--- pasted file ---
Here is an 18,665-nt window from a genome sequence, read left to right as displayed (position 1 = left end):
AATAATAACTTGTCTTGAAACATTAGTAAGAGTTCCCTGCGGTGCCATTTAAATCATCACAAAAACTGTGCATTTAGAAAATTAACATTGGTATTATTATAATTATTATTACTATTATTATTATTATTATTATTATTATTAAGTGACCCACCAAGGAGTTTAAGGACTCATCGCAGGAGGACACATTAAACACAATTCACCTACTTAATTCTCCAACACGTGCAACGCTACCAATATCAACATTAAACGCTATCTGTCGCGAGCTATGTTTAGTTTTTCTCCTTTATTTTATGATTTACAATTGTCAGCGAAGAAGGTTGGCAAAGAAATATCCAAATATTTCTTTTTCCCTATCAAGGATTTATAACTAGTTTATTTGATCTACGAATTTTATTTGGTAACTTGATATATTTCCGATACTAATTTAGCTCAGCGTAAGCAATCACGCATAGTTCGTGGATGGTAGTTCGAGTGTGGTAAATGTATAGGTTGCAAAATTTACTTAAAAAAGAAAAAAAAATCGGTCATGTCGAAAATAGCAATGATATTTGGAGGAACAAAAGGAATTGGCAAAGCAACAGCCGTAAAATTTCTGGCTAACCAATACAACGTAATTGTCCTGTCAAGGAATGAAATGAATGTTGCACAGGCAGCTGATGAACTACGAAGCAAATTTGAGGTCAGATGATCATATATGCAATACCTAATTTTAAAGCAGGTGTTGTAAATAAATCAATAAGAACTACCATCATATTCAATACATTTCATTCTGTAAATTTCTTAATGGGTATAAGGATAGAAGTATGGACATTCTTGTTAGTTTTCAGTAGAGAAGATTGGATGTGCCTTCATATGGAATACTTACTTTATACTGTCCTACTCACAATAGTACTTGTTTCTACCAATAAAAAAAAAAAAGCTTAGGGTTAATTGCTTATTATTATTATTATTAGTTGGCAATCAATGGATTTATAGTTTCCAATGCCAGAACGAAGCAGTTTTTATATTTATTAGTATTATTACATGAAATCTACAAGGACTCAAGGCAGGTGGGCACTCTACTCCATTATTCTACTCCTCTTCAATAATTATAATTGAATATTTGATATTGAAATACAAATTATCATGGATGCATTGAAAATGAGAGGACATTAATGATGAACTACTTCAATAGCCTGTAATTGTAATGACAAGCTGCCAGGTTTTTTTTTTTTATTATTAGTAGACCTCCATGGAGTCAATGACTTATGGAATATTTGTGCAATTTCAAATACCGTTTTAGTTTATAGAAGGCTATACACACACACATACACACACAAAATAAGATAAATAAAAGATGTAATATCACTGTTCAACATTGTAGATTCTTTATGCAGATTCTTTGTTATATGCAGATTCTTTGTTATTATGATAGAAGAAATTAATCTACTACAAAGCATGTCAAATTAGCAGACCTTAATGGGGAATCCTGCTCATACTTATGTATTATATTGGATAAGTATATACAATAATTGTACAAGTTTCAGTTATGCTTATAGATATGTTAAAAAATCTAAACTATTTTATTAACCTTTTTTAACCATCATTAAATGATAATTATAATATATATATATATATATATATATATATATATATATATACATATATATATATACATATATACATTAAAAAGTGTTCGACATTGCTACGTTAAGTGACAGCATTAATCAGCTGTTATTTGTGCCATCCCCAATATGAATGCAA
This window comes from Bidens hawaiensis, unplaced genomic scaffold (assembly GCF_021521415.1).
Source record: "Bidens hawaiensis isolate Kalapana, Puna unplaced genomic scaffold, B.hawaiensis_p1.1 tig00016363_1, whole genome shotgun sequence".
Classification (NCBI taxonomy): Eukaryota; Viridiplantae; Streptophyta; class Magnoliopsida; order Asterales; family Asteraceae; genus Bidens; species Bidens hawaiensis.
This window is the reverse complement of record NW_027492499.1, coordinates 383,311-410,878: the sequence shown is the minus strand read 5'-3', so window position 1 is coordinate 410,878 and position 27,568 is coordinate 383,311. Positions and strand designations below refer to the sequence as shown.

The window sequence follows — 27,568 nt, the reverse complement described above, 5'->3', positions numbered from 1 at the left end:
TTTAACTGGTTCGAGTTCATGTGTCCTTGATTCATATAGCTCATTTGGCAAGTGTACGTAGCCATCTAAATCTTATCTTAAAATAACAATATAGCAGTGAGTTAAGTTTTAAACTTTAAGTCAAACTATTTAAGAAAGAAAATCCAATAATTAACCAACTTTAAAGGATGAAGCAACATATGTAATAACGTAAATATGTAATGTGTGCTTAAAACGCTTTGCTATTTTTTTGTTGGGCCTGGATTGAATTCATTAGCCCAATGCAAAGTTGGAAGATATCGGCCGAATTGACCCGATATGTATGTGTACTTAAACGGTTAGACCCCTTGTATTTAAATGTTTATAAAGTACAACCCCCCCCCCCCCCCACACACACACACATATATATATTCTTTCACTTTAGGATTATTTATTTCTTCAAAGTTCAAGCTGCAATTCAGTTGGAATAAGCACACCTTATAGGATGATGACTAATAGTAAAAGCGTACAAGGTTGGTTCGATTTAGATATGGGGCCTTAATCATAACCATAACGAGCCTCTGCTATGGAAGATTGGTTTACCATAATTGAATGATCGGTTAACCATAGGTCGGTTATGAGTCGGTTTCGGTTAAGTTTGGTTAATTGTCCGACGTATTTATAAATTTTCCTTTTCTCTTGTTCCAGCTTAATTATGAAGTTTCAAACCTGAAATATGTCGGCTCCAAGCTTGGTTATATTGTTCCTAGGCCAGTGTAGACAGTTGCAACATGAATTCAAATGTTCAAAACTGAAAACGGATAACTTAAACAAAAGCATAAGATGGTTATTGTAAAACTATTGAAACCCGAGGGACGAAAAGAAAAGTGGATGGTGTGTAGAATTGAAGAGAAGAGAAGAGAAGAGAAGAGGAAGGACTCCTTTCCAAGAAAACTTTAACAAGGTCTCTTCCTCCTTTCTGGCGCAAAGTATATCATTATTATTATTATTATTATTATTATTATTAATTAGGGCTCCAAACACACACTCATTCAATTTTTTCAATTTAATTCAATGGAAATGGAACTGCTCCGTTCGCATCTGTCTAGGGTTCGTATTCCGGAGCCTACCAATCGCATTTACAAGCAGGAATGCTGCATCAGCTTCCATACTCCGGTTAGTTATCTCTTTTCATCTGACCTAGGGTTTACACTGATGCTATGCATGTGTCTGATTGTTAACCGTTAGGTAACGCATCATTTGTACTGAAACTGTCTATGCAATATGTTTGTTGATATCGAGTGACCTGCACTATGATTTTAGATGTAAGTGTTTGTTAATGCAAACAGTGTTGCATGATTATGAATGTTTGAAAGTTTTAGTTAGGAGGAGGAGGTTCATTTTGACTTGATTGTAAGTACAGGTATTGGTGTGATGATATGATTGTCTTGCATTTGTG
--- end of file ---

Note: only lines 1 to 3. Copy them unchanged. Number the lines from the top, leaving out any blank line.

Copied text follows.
Here is an 18,665-nt window from a genome sequence, read left to right as displayed (position 1 = left end):
AATAATAACTTGTCTTGAAACATTAGTAAGAGTTCCCTGCGGTGCCATTTAAATCATCACAAAAACTGTGCATTTAGAAAATTAACATTGGTATTATTATAATTATTATTACTATTATTATTATTATTATTATTATTATTAAGTGACCCACCAAGGAGTTTAAGGACTCATCGCAGGAGGACACATTAAACACAATTCACCTACTTAATTCTCCAACACGTGCAACGCTACCAATATCAACATTAAACGCTATCTGTCGCGAGCTATGTTTAGTTTTTCTCCTTTATTTTATGATTTACAATTGTCAGCGAAGAAGGTTGGCAAAGAAATATCCAAATATTTCTTTTTCCCTATCAAGGATTTATAACTAGTTTATTTGATCTACGAATTTTATTTGGTAACTTGATATATTTCCGATACTAATTTAGCTCAGCGTAAGCAATCACGCATAGTTCGTGGATGGTAGTTCGAGTGTGGTAAATGTATAGGTTGCAAAATTTACTTAAAAAAGAAAAAAAAATCGGTCATGTCGAAAATAGCAATGATATTTGGAGGAACAAAAGGAATTGGCAAAGCAACAGCCGTAAAATTTCTGGCTAACCAATACAACGTAATTGTCCTGTCAAGGAATGAAATGAATGTTGCACAGGCAGCTGATGAACTACGAAGCAAATTTGAGGTCAGATGATCATATATGCAATACCTAATTTTAAAGCAGGTGTTGTAAATAAATCAATAAGAACTACCATCATATTCAATACATTTCATTCTGTAAATTTCTTAATGGGTATAAGGATAGAAGTATGGACATTCTTGTTAGTTTTCAGTAGAGAAGATTGGATGTGCCTTCATATGGAATACTTACTTTATACTGTCCTACTCACAATAGTACTTGTTTCTACCAATAAAAAAAAAAAAGCTTAGGGTTAATTGCTTATTATTATTATTATTAGTTGGCAATCAATGGATTTATAGTTTCCAATGCCAGAACGAAGCAGTTTTTATATTTATTAGTATTATTACATGAAATCTACAAGGACTCAAGGCAGGTGGGCACTCTACTCCATTATTCTACTCCTCTTCAATAATTATAATTGAATATTTGATATTGAAATACAAATTATCATGGATGCATTGAAAATGAGAGGACATTAATGATGAACTACTTCAATAGCCTGTAATTGTAATGACAAGCTGCCAGGTTTTTTTTTTTTATTATTAGTAGACCTCCATGGAGTCAATGACTTATGGAATATTTGTGCAATTTCAAATACCGTTTTAGTTTATAGAAGGCTATACACACACACATACACACACAAAATAAGATAAATAAAAGATGTAATATCACTGTTCAACATTGTAGATTCTTTATGCAGATTCTTTGTTATATGCAGATTCTTTGTTATTATGATAGAAGAAATTAATCTACTACAAAGCATGTCAAATTAGCAGACCTTAATGGGGAATCCTGCTCATACTTATGTATTATATTGGATAAGTATATACAATAATTGTACAAGTTTCAGTTATGCTTATAGATATGTTAAAAAATCTAAACTATTTTATTAACCTTTTTTAACCATCATTAAATGATAATTATAATATATATATATATATATATATATATATATATATATATACATATATATATATACATATATACATTAAAAAGTGTTCGACATTGCTACGTTAAGTGACAGCATTAATCAGCTGTTATTTGTGCCATCCCCAATATGAATGCAA
This window comes from Bidens hawaiensis, unplaced genomic scaffold (assembly GCF_021521415.1).